Dietary anthocyanins as nutritional therapy for nonalcoholic fatty liver disease.

Valenti L, Riso P, Mazzocchi A, Porrini M, Fargion S, Agostoni C - Oxid Med Cell Longev (2013)

General chemical structures of anthocyanins in the diet. R3 = sugar (i.e., glucose, arabinose, galactose, as monomers, or dimers). Sugars can be present also on ring A; moreover acylation of sugars with aliphatic and/or aromatic acids can be found.
© Copyright Policy - open-access
Related In: Results  -  Collection

Show All Figures
getmorefigures.php?uid=PMC3824564&req=5

fig1: General chemical structures of anthocyanins in the diet. R3 = sugar (i.e., glucose, arabinose, galactose, as monomers, or dimers). Sugars can be present also on ring A; moreover acylation of sugars with aliphatic and/or aromatic acids can be found.
Mentions: ACNs are water-soluble bioactive compounds, which belong to the widespread group named flavonoids within the polyphenol class. Chemically, ACNs consist of two aromatic rings linked by three carbons in an oxygenated heterocycle. The chromophore of ACNs is the 7-hydroxyflavylium ion. In particular, ACNs consist of an aglycon base or flavylium ring (anthocyanidins), sugars, and possibly acylating groups (Figure 1) [7]. ACNs are responsible for the red, purple and blue colors of many flowers, cereal grains, fruit, and vegetable. They are generally found in the skins, and their content is usually proportional to color intensity. ACN content varies greatly depending on the different food sources considered (Table 1) [8]. More than 600 different ACNs have been identified in vegetables, derived from twenty-three different aglycones (anthocyanidins) classified according to the number and position of hydroxyl and methoxyl groups on the flavan nucleus. The six anthocyanidins commonly found in fruit and vegetables are pelargonidin, cyanidin, delphinidin, peonidin, petunidin, and malvidin which are combined with sugars (mostly glucose, galactose, and arabinose) (Figure 1) [8].

Bottom Line: NAFLD encompasses a wide spectrum of liver disease ranging from simple uncomplicated steatosis, to steatohepatitis, cirrhosis, and hepatocellular carcinoma.It has been reported that anthocyanins (ACNs) decrease hepatic lipid accumulation and may counteract oxidative stress and hepatic inflammation, but their impact on NAFLD has yet to be fully determined.ACNs are water-soluble bioactive compounds of the polyphenol class present in many vegetable products.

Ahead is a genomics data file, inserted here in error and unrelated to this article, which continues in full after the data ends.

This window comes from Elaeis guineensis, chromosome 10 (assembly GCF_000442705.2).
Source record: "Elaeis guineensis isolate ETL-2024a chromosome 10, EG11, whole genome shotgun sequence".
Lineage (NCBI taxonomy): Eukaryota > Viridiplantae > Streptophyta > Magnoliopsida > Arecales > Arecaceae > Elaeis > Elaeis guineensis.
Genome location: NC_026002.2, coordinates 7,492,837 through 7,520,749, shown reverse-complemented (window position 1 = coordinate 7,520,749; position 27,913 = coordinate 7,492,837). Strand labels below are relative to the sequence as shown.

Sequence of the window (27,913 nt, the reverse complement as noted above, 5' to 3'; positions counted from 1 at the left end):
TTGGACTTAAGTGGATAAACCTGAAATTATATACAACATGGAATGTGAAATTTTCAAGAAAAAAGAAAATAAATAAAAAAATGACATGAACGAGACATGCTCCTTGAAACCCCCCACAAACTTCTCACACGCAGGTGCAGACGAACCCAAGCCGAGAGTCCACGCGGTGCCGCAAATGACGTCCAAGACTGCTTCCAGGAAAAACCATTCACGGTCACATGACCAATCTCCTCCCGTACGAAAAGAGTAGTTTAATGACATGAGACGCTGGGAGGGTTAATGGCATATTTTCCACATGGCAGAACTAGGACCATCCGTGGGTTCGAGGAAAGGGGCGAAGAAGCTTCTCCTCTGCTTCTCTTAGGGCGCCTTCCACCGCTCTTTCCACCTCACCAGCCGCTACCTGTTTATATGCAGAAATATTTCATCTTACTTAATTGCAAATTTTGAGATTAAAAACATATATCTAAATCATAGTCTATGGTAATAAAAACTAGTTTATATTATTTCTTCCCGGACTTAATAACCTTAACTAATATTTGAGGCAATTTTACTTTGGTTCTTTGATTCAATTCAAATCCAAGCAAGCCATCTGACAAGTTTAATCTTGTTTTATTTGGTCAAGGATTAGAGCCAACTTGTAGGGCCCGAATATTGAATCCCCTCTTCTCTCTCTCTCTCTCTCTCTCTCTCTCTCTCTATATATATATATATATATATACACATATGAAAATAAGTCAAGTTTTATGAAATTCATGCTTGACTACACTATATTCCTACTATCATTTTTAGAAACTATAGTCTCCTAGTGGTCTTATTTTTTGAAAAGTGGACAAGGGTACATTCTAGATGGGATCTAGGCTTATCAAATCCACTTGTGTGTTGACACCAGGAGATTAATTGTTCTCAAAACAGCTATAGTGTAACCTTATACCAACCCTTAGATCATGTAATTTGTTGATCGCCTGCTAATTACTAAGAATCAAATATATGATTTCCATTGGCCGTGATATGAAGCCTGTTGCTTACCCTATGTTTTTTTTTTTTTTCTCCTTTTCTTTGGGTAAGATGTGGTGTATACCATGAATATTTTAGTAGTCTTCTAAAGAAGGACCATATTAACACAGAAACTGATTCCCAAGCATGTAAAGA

View Article: PubMed Central - PubMed

Affiliation: Department of Pathophysiology and Transplantation (DEPT), Università degli Studi di Milano, Internal Medicine, Fondazione IRCCS Ca' Granda Ospedale Policlinico, 20122 Milano, Italy.

ABSTRACT
Nonalcoholic fatty liver disease (NAFLD), defined by excessive lipid accumulation in the liver, is the hepatic manifestation of insulin resistance and the metabolic syndrome. Due to the epidemics of obesity, NAFLD is rapidly becoming the leading cause of altered liver enzymes in Western countries. NAFLD encompasses a wide spectrum of liver disease ranging from simple uncomplicated steatosis, to steatohepatitis, cirrhosis, and hepatocellular carcinoma. Diet may affect the development of NAFLD either by increasing risk or by providing protective factors. Therefore, it is important to investigate the role of foods and/or food bioactives on the metabolic processes involved in steatohepatitis for preventive strategies. It has been reported that anthocyanins (ACNs) decrease hepatic lipid accumulation and may counteract oxidative stress and hepatic inflammation, but their impact on NAFLD has yet to be fully determined. ACNs are water-soluble bioactive compounds of the polyphenol class present in many vegetable products. Here, we summarize the evidence evaluating the mechanisms of action of ACNs on hepatic lipid metabolism in different experimental setting: in vitro, in vivo, and in human trials. Finally, a working model depicting the possible mechanisms underpinning the beneficial effects of ACNs in NAFLD is proposed, based on the available literature.

Show MeSH
Related in: MedlinePlus